But all of that is the how. It doesn’t cover the why. That part I can’t explain, and I don’t think anybody really can. Lots of people have given it the old college try—maybe the cups are uniquely beautiful or particularly well suited to the needs of certain types of TikTok influencers. These theories are all plausible enough explanations for some portion of the cup’s appeal, and that’s what trend stories require: divining some kind of recognizable signal in the noise of human behavior. Sometimes, though, we—people who write trend stories—end up making ourselves see signals where there’s not really much of anything. Why one thing happens and not something else doesn’t always have some kind of rational explanation. Some things don’t contain within them any kernel of truth about humanity or our current moment.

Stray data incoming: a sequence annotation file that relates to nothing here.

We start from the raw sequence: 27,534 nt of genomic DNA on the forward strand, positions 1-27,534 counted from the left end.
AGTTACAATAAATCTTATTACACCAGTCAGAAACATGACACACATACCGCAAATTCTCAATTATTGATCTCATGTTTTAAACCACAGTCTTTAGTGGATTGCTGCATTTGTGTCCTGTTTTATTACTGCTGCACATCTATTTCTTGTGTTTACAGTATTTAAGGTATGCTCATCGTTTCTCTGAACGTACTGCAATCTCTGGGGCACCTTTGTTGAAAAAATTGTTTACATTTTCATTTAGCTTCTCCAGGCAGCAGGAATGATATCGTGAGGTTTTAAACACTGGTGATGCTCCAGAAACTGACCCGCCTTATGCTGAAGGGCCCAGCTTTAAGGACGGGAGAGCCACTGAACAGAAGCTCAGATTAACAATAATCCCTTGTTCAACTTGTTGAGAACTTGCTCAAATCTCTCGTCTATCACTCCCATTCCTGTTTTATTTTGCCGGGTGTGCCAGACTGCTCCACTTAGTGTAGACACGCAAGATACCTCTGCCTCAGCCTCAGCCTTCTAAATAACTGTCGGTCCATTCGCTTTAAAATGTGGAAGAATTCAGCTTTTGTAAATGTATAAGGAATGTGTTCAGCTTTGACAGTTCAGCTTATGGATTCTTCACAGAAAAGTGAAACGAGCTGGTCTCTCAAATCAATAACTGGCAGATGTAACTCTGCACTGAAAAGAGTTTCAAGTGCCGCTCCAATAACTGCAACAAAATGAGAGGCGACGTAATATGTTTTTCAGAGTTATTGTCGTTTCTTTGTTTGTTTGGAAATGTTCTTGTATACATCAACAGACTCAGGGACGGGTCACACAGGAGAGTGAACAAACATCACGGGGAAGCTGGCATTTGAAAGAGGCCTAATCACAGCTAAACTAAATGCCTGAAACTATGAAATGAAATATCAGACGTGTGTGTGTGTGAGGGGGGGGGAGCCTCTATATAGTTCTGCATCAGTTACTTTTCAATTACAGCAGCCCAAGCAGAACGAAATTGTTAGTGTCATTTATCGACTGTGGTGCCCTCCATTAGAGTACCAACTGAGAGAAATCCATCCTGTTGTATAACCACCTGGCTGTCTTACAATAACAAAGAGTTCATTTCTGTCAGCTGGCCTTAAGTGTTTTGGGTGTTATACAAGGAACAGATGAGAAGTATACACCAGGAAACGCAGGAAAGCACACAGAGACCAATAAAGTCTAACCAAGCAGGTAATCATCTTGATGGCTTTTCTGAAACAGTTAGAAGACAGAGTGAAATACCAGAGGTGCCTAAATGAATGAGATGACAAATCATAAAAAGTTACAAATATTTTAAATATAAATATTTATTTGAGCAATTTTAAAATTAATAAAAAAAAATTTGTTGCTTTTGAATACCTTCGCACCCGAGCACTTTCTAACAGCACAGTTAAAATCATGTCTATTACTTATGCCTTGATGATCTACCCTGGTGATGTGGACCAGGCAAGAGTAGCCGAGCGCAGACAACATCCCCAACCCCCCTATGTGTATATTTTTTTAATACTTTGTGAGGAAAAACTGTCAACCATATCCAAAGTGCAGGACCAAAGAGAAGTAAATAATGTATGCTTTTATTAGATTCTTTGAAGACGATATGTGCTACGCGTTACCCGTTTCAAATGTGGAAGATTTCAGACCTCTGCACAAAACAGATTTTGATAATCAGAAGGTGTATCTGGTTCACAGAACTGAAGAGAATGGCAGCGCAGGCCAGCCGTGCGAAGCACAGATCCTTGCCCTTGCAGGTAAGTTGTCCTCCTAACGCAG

The Stanley thing, to me, seems largely stochastic in its specificity, but also just mind-numbingly normal in more general terms. High-end water bottles have been trendy status symbols for a long time. Before single-use plastics became outré, expensive bottled-water brands were wielded in similar ways, beginning with the Evian craze of the 1990s. When the Stanley caught fire, the market was already full of similarly priced, similarly pastel, similarly sized, similarly well-insulated drinking vessels from similarly viral brands, including Hydro Flask (remember the VSCO Girl?) and Yeti. Stanley’s hype has reached a cultural escape velocity that other brands’ water bottles haven’t quite achieved, but they’re all about the same, which is to say that they’re all perfectly fine. I know this because I own and regularly use a Stanley cup, a Yeti, and a Hydro Flask. Why did I buy the Stanley when I already owned the other two? I don’t know. People seemed to like theirs. I was bored and my credit-card information is saved in my phone. This is how a huge proportion of online-shopping purchases, especially of viral products, get made. Sometimes you just see something so many times that you give in.